Big Lux is the stage name of Kevin Lowther. He is a hip-hop artist, violinist, lyricist, composer, educator and most recently, a film director for his own music videos.
“Lux,” as he is known by friends and colleagues, grew up in Westerly, where he studied violin with a private instructor for 10 years. At the time, though he played with the RI Philharmonic Youth Orchestra in Providence, there was no formal orchestra program in his school. So he adapted his musical talents to learn the saxophone and played in school bands, but the violin remained his primary instrument and first love.
As a young man, Lux dreamed of a career in music. Yet as he watched other musicians struggle to survive, he was unsure how to make his life work. He decided to join the Army and attend West Point Academy right out of high school. “I wanted to do something productive and felt like I needed some discipline, and also wanted to do something for others.”
Four years later, Lux graduated from West Point and became a second lieutenant in the Army Corps of Engineers. He served first in Germany and then in Iraq. In Baghdad he saw brutal combat for 15 months, which involved knocking down doors and searching for bombs. His platoon of 25 people was awarded Bronze Star and Purple Heart medals for their service overseas.
There was no music program at West Point, but Lux’s violin traveled with him everywhere he went. He didn’t get to do a lot of playing in Iraq, but that all changed when he got to his assignment in Korea.
“People in Korea love music,” says Lux. “They are interested and curious. I did a lot of street performing there. I was looking for something unique to do, and started to hear music by Nuttin’ but Strings and Black Violin, and started to integrate my violin playing into hip-hop music.” Lux also cites Jay-Z, Outkast and early Kanye West as musical influences.
“I started to connect with other musicians and found more gigs. I played festivals and did some touring – and I did all of that while still in the Army. During the day I was writing plans for military exercises for the South Korea and US joint missions, and at night I would go out into the streets and play.”
Korea is also where the moniker “Big Lux” was born. He had originally dubbed himself “Lux Luther” — a reference to the evil villain in the Superman story, and the antithesis to the “nice guy” image many traditional violinists portray. “But the problem was, there’s no L in the Korean alphabet, two in a row is tough,” Lux explains. “So my promoter renamed me to ‘Big Lux.’” Being a sizeable guy, the name stuck.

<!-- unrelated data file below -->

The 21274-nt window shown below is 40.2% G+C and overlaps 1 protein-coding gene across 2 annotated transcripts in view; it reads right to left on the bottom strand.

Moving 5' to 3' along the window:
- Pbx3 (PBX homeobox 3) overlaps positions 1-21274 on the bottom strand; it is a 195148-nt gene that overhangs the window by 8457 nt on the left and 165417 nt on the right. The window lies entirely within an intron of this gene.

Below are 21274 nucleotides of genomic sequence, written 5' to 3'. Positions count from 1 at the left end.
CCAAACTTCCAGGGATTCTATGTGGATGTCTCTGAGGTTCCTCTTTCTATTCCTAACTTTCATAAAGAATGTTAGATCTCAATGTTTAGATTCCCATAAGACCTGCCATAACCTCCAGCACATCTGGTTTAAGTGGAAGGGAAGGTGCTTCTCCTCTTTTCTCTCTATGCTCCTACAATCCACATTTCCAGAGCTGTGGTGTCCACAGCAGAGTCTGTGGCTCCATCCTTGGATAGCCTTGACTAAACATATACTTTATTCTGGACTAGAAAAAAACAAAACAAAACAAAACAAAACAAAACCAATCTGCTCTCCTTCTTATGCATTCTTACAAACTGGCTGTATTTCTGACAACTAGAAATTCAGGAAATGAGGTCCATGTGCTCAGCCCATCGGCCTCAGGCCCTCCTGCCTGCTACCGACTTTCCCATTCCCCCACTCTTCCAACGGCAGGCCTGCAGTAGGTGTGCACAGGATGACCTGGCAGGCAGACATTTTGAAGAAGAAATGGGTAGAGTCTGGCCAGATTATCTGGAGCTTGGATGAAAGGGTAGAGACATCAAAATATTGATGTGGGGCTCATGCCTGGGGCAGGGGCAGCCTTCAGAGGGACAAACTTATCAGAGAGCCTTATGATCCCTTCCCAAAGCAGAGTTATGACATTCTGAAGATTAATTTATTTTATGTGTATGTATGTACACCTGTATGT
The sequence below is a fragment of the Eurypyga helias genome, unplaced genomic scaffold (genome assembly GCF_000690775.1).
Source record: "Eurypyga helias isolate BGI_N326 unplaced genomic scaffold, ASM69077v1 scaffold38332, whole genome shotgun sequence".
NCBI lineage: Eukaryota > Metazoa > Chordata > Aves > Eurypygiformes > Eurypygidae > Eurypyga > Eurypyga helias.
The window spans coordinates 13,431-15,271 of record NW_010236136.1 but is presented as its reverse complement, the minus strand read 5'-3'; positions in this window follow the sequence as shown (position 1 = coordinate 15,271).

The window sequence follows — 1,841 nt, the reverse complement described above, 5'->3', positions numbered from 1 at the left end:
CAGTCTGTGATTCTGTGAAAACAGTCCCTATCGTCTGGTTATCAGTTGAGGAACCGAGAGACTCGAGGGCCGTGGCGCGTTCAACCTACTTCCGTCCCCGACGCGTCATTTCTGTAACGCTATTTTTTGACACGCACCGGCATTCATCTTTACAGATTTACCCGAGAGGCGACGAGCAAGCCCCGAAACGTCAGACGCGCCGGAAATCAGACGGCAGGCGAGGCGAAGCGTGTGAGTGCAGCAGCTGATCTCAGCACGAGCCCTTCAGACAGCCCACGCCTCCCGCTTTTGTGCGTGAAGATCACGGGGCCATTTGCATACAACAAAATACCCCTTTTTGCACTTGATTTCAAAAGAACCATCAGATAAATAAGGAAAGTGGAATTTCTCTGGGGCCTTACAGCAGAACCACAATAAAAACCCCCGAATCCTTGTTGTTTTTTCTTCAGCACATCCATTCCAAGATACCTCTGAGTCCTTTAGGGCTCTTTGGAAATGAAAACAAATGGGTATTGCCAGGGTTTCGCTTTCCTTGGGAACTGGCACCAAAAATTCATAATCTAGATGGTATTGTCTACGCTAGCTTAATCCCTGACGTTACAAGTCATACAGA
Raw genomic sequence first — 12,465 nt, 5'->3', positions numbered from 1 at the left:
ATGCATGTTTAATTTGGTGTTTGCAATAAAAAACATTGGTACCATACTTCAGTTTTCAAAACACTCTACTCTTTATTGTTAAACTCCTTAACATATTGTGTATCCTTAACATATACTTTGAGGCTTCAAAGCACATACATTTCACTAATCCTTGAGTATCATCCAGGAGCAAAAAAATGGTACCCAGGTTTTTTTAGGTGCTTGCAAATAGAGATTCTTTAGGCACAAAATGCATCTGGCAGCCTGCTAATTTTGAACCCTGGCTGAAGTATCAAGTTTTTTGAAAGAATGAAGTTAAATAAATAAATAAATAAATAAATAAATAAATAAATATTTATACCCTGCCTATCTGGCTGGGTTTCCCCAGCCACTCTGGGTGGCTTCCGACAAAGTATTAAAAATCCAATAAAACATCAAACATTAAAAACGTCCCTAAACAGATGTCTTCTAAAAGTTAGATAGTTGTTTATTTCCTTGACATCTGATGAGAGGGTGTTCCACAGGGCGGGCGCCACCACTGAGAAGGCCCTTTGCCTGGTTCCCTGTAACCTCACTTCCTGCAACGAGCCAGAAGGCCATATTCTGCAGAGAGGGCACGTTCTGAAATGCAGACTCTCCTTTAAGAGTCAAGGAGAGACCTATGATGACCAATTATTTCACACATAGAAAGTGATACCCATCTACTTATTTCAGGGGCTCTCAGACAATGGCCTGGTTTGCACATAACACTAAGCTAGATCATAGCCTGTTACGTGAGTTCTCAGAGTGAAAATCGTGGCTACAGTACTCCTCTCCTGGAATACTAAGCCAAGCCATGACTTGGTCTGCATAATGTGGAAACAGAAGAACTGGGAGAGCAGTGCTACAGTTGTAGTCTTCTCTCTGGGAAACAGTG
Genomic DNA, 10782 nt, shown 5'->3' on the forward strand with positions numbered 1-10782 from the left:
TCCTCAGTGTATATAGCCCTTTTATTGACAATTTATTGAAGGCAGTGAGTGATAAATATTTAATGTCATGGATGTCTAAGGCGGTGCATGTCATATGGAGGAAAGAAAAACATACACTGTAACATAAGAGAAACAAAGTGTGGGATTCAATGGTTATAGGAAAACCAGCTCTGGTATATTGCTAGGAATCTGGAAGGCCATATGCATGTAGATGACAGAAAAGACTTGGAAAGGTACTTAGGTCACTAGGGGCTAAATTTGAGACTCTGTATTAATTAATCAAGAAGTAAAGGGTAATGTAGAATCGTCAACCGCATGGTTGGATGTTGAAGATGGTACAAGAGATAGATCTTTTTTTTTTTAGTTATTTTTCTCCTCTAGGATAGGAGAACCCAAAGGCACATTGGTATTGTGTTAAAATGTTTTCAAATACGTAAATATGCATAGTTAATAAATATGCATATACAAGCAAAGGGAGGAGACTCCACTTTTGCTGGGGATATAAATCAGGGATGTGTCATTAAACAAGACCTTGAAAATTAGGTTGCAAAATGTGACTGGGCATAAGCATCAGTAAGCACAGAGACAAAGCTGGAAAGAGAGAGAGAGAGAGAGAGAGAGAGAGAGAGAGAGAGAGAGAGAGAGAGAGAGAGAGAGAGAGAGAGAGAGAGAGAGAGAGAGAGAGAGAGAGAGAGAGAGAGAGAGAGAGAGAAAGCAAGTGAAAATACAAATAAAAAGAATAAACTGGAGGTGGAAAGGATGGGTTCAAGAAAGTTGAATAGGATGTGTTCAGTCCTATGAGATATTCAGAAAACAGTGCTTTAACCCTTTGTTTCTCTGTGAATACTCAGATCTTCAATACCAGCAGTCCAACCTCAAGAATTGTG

After further assignments in Afghanistan and 13 years of military service, Lux came back to the US to pursue an MBA at the University of Miami. He then worked simultaneously in real estate development and in the Army Reserves, while continuing to pursue music. Lux fit right in to Miami’s music scene, getting busy quickly performing in clubs and for corporate events, and he also became involved with some non-profits and schools. But the responsibility of his three jobs started to take its toll.
In summer 2018, Lux took a leap of faith and made the decision to return to Rhode Island and focus on his music full time. He has since participated in TEDx Providence and has performed for packed audiences all over the Ocean State. Things were going pretty well for him – right up until this past March.
Like most all performing artists worldwide, Lux was not unaffected by the pandemic. He saw many performances cancelled and was unable to recover the lost work. However, 2020 did not stop Lux from creating. He released his EP Major, working with Grammy nominated producer Phil Beaudreau, and a music video for his composition “Red March,” which he refers to as his protest anthem. Though every track on this release is a gem, of particular interest is the track “Chasing Bombs,” which features the song’s original composer and vocalist Laura Dowding.
“Laura is also a Westerly native. She wrote the piano part and the hook for a Marine friend. I heard it years ago and thought it would make a great hip-hop song,” says Lux. “But since then she has evolved her style, took down all versions of the song, and had no recording of it.” Lux thought the song was lost forever, but then he found a copy of it on an old hard drive and was able to recreate it.
Over the summer, Lux co-created a pirate music festival that took place at Sandy Point, Conn, in which musicians performed and people listened entirely on boats in the ocean. Working with (and in many cases against) law enforcement and local officials, he hopes this festival will happen again in 2021. Lux was also one of very few musicians to close out 2020 with New Year’s Eve gig – this year at Mohegan Sun’s Novelle Lounge, a venue that hosted hip-hop luminary Ice Cube before the shutdown.
Lux currently serves in the Army Reserves and teaches remotely at Community Music Works in Providence. He is working on a new album, and directing a new video aimed at town and local officials to address the systemic racism present in his small town.
Learn more about Big Lux at bigluxviolin.com and be sure to check out his EP “Major” on all streaming platforms.